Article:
The director behind the hit documentary "Siblings are forever" is extending an invitation to US descendants of Norwegian immigrants.
One of the most popular documentary films in Norway in recent years is "Siblings are forever",the touching tale of Magnar and Oddny Kleiva, brother and sister.
They've lived together for their entire lives, tending their tiny farm in Naustdal the old fashion way, seemingly unaffected by the wealth and progress that have come to define the modern Norway.
The peculiar duo, their spines crooked from potato picking but their spirits warm and friendly nonetheless, managed to charm the entire nation as the film became the most-seen documentary ever for Norwegian broadcaster TV 2.
In a sequel, the siblings left their farm to visit Glenwood, Minnesota, looking for the descendants of relatives that immigrated to the US from Norway in the 1800s – while also going on their first real holiday ever.
Recently, film director Frode Fimland decided to build on his experiences making the films, founding the travel agency Meet Norway. Here, he is offering his own brand of cultural exchange across the Atlantic, allowing both Americans and Norwegians to go searching for their roots.
“As I was making the films, I was reminded of our immigration history and the strong bonds that exist between Norway and Americans with Norwegian roots,” he says.
“This put me on a path to create experiences that are real, that aren't just on a screen, where Americans can meet Norway and the people here, seeing our way of life. I know that a lot of Americans don't know a lot about what contemporary Norway is, versus that nostalgic old idea of rose painting and lutefisk.”
In the same way he does in his documentaries about Magnar and Oddny, Fimland wants his tours of Norway to showcase the contrasts between the old and the modern Norway. One example he gives is the salmon industry.
“Between Røros and Trondheim, we find Winsnes farm where 17 generations have made their living from salmon fishing. Salmon rivers are part of the culture here, speaking to the history of this region. But then, we go to Sogn og Fjordane, where we meet a modern salmon farmer, telling us something about how people along the coast make their living now.”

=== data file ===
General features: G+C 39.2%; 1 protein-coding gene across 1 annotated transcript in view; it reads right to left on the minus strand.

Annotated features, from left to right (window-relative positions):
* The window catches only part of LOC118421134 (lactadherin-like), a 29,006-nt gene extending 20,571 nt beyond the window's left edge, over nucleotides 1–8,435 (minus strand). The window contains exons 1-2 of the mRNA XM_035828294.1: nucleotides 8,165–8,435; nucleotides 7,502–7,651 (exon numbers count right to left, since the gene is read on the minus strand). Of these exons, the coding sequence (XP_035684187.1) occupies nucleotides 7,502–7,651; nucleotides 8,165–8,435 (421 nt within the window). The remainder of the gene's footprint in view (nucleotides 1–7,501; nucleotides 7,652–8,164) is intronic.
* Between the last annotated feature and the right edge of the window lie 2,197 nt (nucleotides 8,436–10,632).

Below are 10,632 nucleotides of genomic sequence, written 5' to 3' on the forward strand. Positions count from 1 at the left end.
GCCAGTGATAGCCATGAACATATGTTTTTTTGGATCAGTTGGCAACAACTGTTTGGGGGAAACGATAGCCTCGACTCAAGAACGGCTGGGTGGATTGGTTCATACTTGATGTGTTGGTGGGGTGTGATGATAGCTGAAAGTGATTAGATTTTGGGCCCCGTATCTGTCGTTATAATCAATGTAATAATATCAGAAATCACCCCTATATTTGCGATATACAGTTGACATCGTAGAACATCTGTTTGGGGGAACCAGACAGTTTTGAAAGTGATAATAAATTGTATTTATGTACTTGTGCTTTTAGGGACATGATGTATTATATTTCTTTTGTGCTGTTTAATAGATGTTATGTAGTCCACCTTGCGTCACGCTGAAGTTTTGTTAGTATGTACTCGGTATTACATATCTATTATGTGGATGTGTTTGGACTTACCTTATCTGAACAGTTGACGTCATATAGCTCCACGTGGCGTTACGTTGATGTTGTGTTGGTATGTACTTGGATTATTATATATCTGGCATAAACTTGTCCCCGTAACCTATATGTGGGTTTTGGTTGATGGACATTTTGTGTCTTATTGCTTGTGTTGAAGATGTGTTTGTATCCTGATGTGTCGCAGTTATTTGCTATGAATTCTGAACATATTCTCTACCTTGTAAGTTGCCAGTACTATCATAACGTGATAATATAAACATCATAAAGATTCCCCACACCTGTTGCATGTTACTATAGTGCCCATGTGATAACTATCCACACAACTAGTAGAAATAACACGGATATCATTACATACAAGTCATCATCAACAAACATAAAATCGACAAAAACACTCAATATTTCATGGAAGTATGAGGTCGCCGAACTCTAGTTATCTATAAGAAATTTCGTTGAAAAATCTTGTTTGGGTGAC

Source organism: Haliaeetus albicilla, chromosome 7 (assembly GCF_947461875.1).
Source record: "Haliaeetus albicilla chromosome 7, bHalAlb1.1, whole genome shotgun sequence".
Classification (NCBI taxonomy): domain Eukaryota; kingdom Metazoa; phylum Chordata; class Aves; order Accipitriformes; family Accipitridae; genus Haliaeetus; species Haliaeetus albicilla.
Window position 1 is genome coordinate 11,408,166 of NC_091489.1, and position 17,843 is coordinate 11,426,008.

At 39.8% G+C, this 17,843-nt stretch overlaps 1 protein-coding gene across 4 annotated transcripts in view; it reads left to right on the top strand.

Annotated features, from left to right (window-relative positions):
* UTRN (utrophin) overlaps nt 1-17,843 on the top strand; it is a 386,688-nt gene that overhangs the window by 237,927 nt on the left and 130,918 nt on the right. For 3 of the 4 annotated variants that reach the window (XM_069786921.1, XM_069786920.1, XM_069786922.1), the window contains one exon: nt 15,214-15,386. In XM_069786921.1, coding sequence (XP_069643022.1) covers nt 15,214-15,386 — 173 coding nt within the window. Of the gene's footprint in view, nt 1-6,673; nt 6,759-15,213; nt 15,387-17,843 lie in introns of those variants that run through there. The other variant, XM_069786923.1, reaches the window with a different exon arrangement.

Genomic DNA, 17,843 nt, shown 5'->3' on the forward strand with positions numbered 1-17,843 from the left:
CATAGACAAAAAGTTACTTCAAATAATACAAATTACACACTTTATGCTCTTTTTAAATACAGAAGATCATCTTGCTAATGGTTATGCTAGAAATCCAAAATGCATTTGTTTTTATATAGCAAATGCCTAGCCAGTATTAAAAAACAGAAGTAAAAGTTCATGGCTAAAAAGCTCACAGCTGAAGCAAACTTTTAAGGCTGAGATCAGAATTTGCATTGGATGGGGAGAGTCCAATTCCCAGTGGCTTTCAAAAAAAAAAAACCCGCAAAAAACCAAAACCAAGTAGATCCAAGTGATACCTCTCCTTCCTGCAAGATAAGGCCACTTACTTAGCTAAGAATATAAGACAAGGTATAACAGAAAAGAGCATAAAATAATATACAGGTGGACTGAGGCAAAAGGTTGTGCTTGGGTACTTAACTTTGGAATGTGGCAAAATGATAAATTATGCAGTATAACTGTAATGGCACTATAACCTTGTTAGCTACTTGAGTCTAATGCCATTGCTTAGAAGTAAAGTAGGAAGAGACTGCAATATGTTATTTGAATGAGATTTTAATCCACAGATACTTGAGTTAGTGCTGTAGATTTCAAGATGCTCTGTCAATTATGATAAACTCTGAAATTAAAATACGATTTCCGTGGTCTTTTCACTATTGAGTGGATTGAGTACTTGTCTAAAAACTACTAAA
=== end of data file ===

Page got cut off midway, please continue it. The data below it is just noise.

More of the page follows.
The duration of the 2017 tour is 15 days, starting in Oslo and ending in Bergen – a distance usually covered in seven hours by train.
“You're planning something of a detour?”
“Yeah, our aim is to get a real sense of both Eastern Norway, Middle Norway and the coast. We're not rushing through, there are no days that start at seven in the morning and last until six in the evening. We're going about this at a holiday pace.”
Fimland is also offering genealogy research for those who are wondering if they may have relatives living in Norway today.
“It used to be a lot harder, but with digital archives, that has become very easy to figure out in recent years if you have a few scraps of info about someone's roots.”
While he is intent on bringing the US to Norway, Fimland has also met a lot of Norwegians that are curious about what happened to the brave immigrants who crossed over to the great unknown country.
That's why he has also established connections to people in Minneapolis and Montana, preparing to offer journeys in the other direction.
“I see this as a two way street.”
Norway is large. Far larger than most people realise. We recommend focusing on one region at a time, and coming back to see the rest later. If you only plan one trip to Norway, take your time as you travel; make the journey itself your destination.
Spend your holiday working on an eco-friendly farm in Norway, where you will get new knowledge about organic production and make some new friends. WWOOF-organiser Mette Pauline Strand explains.
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